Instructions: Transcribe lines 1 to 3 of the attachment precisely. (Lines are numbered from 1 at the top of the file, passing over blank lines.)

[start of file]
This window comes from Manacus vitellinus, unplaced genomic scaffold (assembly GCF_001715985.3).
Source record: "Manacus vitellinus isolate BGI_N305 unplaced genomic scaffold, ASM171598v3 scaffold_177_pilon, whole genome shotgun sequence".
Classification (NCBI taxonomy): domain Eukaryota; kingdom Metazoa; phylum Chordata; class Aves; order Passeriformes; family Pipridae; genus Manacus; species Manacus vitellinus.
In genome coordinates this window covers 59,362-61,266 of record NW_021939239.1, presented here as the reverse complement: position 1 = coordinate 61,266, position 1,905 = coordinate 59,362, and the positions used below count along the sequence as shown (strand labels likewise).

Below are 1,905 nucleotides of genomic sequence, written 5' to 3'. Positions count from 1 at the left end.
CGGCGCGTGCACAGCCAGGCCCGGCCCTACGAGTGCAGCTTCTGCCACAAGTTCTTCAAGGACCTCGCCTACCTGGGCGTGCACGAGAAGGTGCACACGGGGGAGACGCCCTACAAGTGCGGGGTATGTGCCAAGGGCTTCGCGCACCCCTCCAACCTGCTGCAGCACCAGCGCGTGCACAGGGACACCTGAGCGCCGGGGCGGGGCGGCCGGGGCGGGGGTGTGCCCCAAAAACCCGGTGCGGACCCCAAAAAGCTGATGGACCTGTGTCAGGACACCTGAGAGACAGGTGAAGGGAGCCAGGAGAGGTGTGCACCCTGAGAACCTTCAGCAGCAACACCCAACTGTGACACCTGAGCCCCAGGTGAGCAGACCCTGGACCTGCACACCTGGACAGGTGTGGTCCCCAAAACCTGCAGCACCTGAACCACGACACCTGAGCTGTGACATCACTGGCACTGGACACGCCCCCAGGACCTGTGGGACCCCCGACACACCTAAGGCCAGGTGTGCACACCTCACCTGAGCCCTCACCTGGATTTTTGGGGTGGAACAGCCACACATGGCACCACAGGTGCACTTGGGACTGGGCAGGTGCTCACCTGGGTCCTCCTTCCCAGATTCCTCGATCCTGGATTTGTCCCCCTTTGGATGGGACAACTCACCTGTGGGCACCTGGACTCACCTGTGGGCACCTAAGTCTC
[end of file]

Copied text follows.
This window comes from Manacus vitellinus, unplaced genomic scaffold (assembly GCF_001715985.3).
Source record: "Manacus vitellinus isolate BGI_N305 unplaced genomic scaffold, ASM171598v3 scaffold_177_pilon, whole genome shotgun sequence".
Classification (NCBI taxonomy): domain Eukaryota; kingdom Metazoa; phylum Chordata; class Aves; order Passeriformes; family Pipridae; genus Manacus; species Manacus vitellinus.